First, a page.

Wednesday, August 27, 2008

Stras on Pierce Butler: A Supreme Technician

Pierce Butler: A Supreme Technician is a new article by David R. Stras, University of Minnesota. It is forthcoming in a symposium issue of the Vanderbilt Law Review on Neglected Supreme Court Justices. Here's the abstract:
Despite serving more than sixteen years on the Supreme Court of the United States and authoring more than 300 opinions, Pierce Butler is one of the most overlooked Justices in American history. Relying on primary source documents housed at the Library of Congress, the University of Washington, the Carleton College archives, and the University of Minnesota archives, this Article is one of the first extensive treatments of Justice Butler in legal scholarship.
As part of a broader symposium on neglected Supreme Court Justices hosted by the Vanderbilt Law Review, this Article highlights four reasons why Butler has been ignored by scholars. First, Butler wrote in highly-technical areas of the law, such as public utilities regulation and tax law, which are of relatively low public salience and are consistently ignored by constitutional scholars who closely study the Supreme Court. Second, Butler's approach to opinion-writing stressed simplicity and minimalism, and it was rare indeed when he used rhetorical flourishes to argue a point. Third, Butler served with a highly-distinguished group of jurists and American historical figures, such as William Howard Taft, Benjamin Cardozo, Oliver Wendell Holmes, and Louis Brandeis, some of whom are consistently rated as the most successful Supreme Court Justices of all time. Finally, in those areas in which he wrote extensively, such as economic liberties, public utilities regulation, and taxation, he found himself on the wrong side of history. As a strict adherent to Lochner, for example, his opinions favoring property rights and economic liberties were essentially overruled by the end of his tenure on the Court.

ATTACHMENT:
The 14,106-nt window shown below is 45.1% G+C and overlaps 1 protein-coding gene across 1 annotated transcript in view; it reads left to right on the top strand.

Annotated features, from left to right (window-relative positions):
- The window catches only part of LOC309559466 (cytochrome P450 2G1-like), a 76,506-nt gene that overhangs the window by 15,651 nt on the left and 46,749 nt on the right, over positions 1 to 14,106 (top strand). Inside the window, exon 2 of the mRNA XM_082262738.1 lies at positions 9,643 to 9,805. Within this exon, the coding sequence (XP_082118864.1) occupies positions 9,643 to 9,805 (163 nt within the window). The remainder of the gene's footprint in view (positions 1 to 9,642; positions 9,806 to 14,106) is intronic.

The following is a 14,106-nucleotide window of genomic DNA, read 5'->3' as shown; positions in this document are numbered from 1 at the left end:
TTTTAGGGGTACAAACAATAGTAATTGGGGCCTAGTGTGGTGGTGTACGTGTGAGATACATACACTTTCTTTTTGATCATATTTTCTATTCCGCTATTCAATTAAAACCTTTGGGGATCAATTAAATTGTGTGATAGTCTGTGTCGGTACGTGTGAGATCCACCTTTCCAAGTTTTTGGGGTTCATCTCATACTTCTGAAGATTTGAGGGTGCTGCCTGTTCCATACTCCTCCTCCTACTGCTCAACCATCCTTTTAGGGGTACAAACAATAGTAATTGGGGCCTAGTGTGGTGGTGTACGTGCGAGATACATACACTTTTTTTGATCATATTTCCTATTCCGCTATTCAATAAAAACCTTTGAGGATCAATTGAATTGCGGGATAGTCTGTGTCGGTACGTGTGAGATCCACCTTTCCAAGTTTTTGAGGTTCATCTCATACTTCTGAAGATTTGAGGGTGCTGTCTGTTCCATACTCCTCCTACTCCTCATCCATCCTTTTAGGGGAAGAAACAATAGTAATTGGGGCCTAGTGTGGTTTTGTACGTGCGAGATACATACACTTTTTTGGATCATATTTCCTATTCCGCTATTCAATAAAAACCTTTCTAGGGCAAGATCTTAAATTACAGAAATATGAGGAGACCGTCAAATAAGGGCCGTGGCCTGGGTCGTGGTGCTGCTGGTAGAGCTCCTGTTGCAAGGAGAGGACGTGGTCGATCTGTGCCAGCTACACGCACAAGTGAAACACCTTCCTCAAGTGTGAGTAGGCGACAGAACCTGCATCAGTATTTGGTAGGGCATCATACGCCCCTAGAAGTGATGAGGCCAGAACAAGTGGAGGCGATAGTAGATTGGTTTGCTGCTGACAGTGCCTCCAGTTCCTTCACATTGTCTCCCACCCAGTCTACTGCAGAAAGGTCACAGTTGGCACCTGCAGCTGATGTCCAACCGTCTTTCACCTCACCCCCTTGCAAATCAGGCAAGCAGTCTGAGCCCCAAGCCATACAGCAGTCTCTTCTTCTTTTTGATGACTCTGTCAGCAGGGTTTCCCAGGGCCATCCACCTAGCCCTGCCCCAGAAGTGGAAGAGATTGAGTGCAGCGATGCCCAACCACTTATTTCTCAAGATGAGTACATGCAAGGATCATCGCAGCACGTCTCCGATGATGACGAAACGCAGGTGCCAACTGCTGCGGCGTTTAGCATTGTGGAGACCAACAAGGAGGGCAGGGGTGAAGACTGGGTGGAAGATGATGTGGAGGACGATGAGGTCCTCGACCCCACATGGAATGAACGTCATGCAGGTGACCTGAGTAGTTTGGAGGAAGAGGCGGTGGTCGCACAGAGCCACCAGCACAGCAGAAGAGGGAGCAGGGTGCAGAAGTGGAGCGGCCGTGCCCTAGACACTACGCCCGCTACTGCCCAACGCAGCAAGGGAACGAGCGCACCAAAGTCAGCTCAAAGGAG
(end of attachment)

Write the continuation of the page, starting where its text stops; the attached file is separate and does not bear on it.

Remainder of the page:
This Article further challenges some of the fundamental assumptions about Justice Butler by offering a constitutional reassessment that challenges some of the traditional views about Butler's jurisprudence. In contrast to prior characterizations, Butler was hardly a monolithic conservative, as evidenced by his pro-defendant criminal rights and nuanced Fourteenth Amendment jurisprudence. Although this Article does not claim that Butler was one of the great Justices, it does point out that he is deeply understudied, likely underestimated, and regrettably misunderstood.

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